Site 2, like site 1, is down by the swamp with good tree cover. There is lots of room, but no grass to put a tent on. In fact, it could be downright muddy on a wet weekend.
Site 3 is also well shaded, but not very roomy. It is, however, very grassy.
Site 4 is surrounded by low wet areas, but remains high and dry. This site is fairly spacious, but has no grassy surfaces to speak of. Expect some midday sun in this campsite that would be easy to back a trailer into.
Site 5 is a fairly level site at the back, with a long driving surface. However, it would be difficult to impossible to back a trailer into. This is another shady site.
Site 6 is nice and open at the back, with some grass to put a tent on- or maybe two. This site lacks overhead tree cover, allowing the sun in for most of the day. In the spring, the ground seemed rather lumpy, which may resolve itself before summer; tenters beware.
Site 7 is right across the camp road from the boat landing, water pump, and picnic area. Along with site 6, it would benefit from the wind blowing across the lake (or suffer, in the case of a storm). It is also close to the latrine, which is in the middle of the loop behind the campsite. Easily one of the most desirable sites in the campground.
Site 8 is another fairly long campsite with some grass in the back, although it may be a struggle to find a good spot to put a tent down. It would likely receive a bit of wind off the lake in a West or even North wind.
Site 10 is a fairly short site with the road wrapping around it. It appears the trees offer little shade throughout the day, but it seems to have absorbed the table from site 9, which appears no longer in use.
Site 11 is also fairly close to the road, and is basically an all-gravel site.
If you like the sun, site 12 is your pick. This site is on the edge of the swamp and blowdown area. The sun seems to have fostered some ground-level vegetation, which sets it apart from site 11.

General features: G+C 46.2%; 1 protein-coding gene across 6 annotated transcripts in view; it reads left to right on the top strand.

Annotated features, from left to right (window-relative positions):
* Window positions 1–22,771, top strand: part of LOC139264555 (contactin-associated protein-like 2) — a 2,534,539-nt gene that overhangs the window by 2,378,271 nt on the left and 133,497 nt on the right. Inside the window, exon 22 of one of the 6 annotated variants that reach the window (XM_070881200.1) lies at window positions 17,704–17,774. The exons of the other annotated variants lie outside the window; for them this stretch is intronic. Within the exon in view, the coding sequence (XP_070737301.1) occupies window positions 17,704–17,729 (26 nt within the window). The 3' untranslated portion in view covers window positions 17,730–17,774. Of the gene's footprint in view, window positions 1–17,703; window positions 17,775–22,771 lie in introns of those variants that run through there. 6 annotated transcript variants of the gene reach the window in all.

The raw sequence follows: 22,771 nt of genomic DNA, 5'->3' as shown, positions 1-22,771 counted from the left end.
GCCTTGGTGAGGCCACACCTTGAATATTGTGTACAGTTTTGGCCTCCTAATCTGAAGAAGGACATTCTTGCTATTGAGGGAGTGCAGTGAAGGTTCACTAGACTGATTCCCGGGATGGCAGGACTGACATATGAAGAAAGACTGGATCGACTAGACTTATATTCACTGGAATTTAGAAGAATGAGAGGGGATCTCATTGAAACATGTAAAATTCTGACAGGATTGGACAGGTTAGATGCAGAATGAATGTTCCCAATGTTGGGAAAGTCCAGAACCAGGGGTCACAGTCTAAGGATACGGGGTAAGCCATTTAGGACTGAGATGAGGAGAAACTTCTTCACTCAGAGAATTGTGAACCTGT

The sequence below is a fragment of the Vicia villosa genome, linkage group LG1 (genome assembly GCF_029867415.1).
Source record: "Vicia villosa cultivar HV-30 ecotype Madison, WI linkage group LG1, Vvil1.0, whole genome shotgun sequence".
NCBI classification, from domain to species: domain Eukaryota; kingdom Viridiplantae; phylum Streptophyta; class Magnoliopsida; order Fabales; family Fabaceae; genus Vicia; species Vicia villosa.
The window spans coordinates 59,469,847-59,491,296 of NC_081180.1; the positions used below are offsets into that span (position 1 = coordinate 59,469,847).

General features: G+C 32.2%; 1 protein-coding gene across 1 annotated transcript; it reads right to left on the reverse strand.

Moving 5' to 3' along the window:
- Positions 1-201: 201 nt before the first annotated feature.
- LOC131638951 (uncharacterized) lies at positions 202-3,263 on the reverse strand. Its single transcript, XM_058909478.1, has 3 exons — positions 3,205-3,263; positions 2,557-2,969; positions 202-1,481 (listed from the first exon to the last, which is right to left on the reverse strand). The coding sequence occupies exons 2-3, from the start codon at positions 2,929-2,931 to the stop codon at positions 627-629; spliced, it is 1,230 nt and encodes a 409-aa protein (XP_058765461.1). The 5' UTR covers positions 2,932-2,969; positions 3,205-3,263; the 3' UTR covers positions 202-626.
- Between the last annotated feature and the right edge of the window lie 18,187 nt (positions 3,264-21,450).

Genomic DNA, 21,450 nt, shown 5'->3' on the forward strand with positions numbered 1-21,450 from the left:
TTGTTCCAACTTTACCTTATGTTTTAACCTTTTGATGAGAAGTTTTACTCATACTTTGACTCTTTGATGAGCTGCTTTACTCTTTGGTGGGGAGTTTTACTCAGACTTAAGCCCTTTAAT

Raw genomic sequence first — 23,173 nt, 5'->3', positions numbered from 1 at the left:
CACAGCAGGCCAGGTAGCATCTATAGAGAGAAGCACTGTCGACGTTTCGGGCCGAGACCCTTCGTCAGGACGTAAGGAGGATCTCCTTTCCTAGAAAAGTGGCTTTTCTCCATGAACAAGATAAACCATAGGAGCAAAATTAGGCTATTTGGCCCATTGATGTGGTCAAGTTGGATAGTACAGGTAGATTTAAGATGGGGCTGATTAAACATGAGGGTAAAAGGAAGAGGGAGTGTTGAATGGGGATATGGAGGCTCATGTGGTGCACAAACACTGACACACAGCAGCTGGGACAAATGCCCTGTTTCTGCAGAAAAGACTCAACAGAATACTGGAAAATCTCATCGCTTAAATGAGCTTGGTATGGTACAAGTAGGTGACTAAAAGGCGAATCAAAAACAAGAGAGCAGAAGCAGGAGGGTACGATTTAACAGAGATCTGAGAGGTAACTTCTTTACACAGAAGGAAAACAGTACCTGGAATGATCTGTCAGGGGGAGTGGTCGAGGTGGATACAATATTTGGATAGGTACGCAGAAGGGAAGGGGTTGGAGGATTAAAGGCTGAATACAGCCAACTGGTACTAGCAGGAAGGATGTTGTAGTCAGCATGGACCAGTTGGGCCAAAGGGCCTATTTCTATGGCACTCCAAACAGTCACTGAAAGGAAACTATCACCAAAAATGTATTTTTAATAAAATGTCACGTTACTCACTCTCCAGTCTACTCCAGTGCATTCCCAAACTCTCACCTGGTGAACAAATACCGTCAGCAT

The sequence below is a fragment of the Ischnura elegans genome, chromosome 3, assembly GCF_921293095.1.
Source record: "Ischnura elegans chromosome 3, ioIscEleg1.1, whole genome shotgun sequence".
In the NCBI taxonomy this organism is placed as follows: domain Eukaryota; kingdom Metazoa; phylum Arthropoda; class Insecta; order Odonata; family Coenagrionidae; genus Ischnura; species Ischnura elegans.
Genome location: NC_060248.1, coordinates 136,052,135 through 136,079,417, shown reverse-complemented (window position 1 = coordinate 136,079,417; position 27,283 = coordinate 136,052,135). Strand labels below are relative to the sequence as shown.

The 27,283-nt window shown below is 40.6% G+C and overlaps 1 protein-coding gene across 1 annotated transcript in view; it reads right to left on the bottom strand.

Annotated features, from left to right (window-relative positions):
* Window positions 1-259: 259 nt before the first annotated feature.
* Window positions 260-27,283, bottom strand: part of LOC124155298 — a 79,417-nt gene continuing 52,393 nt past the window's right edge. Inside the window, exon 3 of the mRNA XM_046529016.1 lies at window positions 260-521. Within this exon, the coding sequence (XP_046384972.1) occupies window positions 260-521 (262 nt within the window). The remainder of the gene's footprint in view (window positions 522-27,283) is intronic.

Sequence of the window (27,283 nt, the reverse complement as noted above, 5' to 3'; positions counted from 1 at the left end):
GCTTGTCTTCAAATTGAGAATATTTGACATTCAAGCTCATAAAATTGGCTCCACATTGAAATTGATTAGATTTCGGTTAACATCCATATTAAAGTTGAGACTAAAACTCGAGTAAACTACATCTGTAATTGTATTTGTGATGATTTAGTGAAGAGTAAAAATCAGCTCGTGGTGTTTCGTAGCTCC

Site 13 sits well off the road in the middle of the campground loop. It is very open and spacious, and a rather sunny campsite. The camp’s vault toilet is practically inside this campsite, which may be desirable for some, but obviously detracts from its privacy.
Site 14, like 12, is very much in the sun on the edge of the blowdown area. On my spring visit, there was some standing water on the driving surface. There is, however, a lot of grass on the site and is one of the more secluded sites in the campground.
Site 15 is another short site on the inside of the loop, but has good tree cover. It is a fairly level campsite on the whole.
Site 16 is a fairly short and sunny site, but is fairly well screened from the road and other sites. It is fairly average in most other respects.
Site 17 is a carry-in lakeside campsite, which is easily the closest to the lake. It is well shaded, with a gravel tent area. Along with site 7, it is easily one of the premier sites in this campground.
~Click on or hover over slideshow photos to see campsite numbers~
Willow River Campground
The Willow River Campground in General C.C. Andrews State Forest is a well-maintained state forest campground, typified by gently used campsites in a wooded setting set well apart from each other. From fully shaded campsites in the woods to fairly open sites overlooking the reservoir (river bottom) area, to a couple of carry-in sites and a nicely-kept group camp, there is probably something here to suits anybody’s needs. At 38 individual campsites, this campground is on the larger side for state forest campgrounds.